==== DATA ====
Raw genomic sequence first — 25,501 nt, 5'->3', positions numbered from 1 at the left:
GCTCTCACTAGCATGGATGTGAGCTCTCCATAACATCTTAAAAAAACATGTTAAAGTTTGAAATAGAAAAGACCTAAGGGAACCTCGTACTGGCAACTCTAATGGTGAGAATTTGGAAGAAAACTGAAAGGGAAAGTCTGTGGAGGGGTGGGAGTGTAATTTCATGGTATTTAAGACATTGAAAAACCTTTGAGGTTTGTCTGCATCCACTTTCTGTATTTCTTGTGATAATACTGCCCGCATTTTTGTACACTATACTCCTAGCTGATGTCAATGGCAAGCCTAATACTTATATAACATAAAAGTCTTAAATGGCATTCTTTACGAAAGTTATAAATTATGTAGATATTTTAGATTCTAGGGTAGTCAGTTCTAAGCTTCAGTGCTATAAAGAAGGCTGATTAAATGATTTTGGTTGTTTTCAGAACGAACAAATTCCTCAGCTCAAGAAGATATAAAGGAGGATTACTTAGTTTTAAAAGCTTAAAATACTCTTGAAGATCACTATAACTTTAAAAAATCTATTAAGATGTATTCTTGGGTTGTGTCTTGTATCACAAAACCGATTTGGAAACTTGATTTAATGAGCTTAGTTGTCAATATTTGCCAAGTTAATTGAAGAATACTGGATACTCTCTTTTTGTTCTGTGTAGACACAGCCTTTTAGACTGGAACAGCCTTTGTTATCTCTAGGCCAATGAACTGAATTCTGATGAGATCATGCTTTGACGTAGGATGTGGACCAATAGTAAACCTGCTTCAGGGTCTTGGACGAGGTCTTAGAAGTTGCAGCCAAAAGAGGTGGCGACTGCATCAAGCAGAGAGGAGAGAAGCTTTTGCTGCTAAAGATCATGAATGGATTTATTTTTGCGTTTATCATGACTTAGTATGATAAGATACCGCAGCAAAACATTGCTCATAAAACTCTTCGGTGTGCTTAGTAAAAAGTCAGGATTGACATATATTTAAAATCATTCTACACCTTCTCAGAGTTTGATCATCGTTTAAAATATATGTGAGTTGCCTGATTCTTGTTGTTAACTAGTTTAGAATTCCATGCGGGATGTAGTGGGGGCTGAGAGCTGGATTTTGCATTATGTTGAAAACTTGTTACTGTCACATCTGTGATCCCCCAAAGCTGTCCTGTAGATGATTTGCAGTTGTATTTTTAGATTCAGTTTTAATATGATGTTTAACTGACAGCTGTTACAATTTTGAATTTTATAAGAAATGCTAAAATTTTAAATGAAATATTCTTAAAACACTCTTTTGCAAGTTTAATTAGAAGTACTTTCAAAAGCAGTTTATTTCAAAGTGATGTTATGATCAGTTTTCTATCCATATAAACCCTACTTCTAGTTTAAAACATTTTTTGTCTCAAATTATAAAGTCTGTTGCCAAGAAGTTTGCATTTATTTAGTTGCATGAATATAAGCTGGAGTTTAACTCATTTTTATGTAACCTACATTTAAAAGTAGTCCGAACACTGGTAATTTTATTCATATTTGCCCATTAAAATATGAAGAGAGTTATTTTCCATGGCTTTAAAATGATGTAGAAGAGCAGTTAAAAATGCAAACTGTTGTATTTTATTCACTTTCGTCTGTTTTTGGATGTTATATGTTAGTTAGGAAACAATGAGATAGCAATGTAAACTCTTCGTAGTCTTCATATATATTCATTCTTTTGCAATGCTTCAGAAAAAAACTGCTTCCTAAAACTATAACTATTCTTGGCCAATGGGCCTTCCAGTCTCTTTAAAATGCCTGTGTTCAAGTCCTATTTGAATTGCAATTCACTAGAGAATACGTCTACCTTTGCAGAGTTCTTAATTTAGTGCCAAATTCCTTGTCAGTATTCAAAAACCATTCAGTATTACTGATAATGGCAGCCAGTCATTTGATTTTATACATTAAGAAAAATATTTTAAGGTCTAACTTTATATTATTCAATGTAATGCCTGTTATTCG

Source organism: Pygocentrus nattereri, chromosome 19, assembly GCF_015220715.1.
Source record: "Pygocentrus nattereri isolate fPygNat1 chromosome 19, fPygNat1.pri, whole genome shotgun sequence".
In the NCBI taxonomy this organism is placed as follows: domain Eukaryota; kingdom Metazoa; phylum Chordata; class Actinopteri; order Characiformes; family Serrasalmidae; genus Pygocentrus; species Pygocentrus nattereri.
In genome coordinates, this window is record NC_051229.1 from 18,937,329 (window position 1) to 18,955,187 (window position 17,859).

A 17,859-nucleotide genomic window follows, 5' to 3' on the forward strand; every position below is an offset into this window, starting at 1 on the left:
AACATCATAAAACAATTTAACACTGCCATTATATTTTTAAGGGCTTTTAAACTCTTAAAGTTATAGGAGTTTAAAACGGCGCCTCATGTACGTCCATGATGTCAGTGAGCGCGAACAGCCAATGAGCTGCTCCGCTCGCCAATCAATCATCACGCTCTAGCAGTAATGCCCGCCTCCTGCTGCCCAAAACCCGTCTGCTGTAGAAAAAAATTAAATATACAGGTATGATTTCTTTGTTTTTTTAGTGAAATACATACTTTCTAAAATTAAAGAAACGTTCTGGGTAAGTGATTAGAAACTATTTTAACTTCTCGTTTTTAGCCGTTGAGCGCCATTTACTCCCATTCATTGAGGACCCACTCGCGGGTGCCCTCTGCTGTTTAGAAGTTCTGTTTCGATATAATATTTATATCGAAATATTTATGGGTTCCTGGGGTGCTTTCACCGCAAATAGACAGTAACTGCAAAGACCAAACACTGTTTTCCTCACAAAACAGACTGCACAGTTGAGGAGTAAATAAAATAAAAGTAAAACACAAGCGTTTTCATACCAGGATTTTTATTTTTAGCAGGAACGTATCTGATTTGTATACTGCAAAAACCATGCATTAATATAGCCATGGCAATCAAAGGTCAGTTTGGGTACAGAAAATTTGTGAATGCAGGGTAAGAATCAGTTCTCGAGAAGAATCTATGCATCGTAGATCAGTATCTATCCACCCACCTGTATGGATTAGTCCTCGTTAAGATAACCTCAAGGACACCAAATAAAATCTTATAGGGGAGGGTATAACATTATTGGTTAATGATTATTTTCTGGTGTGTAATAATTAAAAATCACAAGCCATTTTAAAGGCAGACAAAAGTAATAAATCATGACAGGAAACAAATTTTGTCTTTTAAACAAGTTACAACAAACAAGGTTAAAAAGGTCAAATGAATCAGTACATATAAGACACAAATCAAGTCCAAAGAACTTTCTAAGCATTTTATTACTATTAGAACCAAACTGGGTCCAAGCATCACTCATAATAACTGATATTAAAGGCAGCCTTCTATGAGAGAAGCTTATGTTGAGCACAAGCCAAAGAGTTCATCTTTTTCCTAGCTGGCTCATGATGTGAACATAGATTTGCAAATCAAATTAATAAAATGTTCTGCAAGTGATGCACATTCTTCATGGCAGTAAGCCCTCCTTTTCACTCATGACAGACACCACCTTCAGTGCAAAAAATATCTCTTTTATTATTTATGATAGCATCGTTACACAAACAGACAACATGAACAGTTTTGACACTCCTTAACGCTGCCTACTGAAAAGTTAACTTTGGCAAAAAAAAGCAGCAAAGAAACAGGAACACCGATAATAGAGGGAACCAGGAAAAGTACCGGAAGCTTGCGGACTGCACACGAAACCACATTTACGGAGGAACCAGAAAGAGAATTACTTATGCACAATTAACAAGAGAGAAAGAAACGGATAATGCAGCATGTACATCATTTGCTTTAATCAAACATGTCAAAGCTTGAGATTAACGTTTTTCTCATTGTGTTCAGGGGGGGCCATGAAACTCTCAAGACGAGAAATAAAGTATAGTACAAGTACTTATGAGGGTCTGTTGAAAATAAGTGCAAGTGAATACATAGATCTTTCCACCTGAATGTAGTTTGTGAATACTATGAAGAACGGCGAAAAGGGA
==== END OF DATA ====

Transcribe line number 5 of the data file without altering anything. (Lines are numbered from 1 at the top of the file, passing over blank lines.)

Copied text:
In the NCBI taxonomy this organism is placed as follows: domain Eukaryota; kingdom Metazoa; phylum Chordata; class Actinopteri; order Characiformes; family Serrasalmidae; genus Pygocentrus; species Pygocentrus nattereri.